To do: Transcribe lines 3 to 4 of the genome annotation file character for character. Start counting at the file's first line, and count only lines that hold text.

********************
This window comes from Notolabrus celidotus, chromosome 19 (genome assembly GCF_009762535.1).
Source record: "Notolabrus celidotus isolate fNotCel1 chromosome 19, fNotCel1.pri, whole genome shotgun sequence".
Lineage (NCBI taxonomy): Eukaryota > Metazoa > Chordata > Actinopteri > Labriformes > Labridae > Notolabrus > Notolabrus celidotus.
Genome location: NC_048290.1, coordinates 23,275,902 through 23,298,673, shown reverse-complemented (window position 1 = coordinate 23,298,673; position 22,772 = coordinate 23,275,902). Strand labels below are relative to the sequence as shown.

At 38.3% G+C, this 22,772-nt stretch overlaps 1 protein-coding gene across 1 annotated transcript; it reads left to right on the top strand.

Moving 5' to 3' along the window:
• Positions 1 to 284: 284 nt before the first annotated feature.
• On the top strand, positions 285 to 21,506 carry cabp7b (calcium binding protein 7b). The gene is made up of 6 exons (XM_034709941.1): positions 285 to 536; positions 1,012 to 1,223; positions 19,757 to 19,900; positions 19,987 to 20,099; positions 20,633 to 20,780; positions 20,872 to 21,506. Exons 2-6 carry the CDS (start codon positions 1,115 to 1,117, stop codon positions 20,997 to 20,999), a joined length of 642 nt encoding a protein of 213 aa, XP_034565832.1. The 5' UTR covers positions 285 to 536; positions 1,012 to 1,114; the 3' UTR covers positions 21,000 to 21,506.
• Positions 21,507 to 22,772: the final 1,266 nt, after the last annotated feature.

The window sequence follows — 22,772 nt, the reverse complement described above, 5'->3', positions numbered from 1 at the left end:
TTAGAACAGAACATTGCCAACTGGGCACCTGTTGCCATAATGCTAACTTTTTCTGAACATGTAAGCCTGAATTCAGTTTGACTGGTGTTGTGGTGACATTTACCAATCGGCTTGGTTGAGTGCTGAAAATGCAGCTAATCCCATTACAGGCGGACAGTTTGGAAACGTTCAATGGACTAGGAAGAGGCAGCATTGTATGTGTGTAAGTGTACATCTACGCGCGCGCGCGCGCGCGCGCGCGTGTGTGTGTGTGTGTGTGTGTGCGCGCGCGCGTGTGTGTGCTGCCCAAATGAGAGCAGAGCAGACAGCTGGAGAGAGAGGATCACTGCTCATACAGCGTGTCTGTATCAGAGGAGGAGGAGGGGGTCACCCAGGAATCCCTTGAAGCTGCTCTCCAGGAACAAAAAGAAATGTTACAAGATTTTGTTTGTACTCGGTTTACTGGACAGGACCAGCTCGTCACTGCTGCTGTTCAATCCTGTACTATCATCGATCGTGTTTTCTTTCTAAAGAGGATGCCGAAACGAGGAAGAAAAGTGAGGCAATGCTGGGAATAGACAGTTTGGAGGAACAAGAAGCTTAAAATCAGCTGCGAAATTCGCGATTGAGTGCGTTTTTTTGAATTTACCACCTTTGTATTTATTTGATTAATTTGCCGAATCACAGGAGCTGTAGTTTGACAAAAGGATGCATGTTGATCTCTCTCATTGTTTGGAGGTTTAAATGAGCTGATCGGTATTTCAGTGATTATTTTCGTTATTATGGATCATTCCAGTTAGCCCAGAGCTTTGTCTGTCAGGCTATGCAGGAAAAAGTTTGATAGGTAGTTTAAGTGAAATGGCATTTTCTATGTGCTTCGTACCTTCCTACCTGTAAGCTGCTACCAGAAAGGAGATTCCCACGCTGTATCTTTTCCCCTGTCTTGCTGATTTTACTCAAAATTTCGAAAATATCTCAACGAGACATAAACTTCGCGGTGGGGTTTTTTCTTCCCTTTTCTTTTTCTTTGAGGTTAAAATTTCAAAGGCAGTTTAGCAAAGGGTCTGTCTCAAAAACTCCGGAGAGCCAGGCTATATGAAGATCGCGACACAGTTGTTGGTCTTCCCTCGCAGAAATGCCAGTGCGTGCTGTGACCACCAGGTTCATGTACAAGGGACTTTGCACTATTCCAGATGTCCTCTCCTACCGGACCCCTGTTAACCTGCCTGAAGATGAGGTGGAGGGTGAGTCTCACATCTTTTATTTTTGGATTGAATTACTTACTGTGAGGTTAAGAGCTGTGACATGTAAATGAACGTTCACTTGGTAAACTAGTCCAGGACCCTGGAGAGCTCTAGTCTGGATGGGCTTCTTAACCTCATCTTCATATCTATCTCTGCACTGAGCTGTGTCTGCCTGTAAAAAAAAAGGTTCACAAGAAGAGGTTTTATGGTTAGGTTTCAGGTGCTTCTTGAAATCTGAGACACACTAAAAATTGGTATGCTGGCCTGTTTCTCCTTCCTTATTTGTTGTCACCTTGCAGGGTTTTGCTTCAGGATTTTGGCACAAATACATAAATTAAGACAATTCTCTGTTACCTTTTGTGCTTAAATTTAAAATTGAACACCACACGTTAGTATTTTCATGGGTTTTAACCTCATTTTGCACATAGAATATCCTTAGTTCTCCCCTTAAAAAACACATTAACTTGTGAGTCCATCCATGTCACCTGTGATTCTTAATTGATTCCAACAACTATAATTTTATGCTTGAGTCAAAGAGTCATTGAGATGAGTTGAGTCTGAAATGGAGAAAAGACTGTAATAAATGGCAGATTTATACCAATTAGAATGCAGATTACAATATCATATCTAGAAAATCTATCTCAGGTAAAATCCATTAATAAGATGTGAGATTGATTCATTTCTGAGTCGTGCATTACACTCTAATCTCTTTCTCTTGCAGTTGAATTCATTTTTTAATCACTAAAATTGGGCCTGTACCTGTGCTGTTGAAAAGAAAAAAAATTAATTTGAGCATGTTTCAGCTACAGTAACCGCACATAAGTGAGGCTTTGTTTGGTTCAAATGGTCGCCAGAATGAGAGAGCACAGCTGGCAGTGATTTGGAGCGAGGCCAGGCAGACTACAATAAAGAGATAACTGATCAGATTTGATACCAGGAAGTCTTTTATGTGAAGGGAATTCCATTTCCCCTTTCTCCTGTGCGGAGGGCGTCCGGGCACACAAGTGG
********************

Lineage (NCBI taxonomy): Eukaryota > Metazoa > Chordata > Actinopteri > Labriformes > Labridae > Notolabrus > Notolabrus celidotus.
Genome location: NC_048290.1, coordinates 23,275,902 through 23,298,673, shown reverse-complemented (window position 1 = coordinate 23,298,673; position 22,772 = coordinate 23,275,902). Strand labels below are relative to the sequence as shown.